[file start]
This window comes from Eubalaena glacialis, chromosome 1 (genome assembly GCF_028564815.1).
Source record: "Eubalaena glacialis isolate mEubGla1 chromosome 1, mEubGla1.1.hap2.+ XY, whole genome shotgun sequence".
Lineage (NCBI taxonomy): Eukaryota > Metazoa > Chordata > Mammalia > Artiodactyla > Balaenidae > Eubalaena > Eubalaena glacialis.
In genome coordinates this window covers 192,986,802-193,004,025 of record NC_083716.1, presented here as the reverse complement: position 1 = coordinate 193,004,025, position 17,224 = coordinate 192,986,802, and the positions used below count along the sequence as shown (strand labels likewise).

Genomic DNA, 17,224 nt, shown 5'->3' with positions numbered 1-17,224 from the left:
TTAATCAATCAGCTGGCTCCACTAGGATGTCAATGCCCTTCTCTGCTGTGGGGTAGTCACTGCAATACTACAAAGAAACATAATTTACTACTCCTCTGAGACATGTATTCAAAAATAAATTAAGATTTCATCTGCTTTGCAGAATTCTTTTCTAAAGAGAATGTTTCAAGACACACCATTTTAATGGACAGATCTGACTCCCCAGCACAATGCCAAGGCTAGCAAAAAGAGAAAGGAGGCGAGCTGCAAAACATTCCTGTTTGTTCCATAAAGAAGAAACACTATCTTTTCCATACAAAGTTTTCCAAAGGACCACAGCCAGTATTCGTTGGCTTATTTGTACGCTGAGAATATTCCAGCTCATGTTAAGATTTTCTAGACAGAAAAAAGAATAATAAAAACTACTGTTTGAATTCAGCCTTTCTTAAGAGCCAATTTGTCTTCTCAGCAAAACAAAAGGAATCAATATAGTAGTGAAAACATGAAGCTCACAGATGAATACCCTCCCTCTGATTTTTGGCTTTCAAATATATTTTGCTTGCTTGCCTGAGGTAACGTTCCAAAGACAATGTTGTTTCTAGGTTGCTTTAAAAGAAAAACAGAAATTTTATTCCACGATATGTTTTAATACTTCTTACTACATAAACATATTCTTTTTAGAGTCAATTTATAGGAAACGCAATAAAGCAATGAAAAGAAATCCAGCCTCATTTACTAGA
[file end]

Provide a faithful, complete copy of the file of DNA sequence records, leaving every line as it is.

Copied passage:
This window comes from Eubalaena glacialis, chromosome 1 (genome assembly GCF_028564815.1).
Source record: "Eubalaena glacialis isolate mEubGla1 chromosome 1, mEubGla1.1.hap2.+ XY, whole genome shotgun sequence".
Lineage (NCBI taxonomy): Eukaryota > Metazoa > Chordata > Mammalia > Artiodactyla > Balaenidae > Eubalaena > Eubalaena glacialis.
In genome coordinates this window covers 192,986,802-193,004,025 of record NC_083716.1, presented here as the reverse complement: position 1 = coordinate 193,004,025, position 17,224 = coordinate 192,986,802, and the positions used below count along the sequence as shown (strand labels likewise).

Genomic DNA, 17,224 nt, shown 5'->3' with positions numbered 1-17,224 from the left:
TTAATCAATCAGCTGGCTCCACTAGGATGTCAATGCCCTTCTCTGCTGTGGGGTAGTCACTGCAATACTACAAAGAAACATAATTTACTACTCCTCTGAGACATGTATTCAAAAATAAATTAAGATTTCATCTGCTTTGCAGAATTCTTTTCTAAAGAGAATGTTTCAAGACACACCATTTTAATGGACAGATCTGACTCCCCAGCACAATGCCAAGGCTAGCAAAAAGAGAAAGGAGGCGAGCTGCAAAACATTCCTGTTTGTTCCATAAAGAAGAAACACTATCTTTTCCATACAAAGTTTTCCAAAGGACCACAGCCAGTATTCGTTGGCTTATTTGTACGCTGAGAATATTCCAGCTCATGTTAAGATTTTCTAGACAGAAAAAAGAATAATAAAAACTACTGTTTGAATTCAGCCTTTCTTAAGAGCCAATTTGTCTTCTCAGCAAAACAAAAGGAATCAATATAGTAGTGAAAACATGAAGCTCACAGATGAATACCCTCCCTCTGATTTTTGGCTTTCAAATATATTTTGCTTGCTTGCCTGAGGTAACGTTCCAAAGACAATGTTGTTTCTAGGTTGCTTTAAAAGAAAAACAGAAATTTTATTCCACGATATGTTTTAATACTTCTTACTACATAAACATATTCTTTTTAGAGTCAATTTATAGGAAACGCAATAAAGCAATGAAAAGAAATCCAGCCTCATTTACTAGA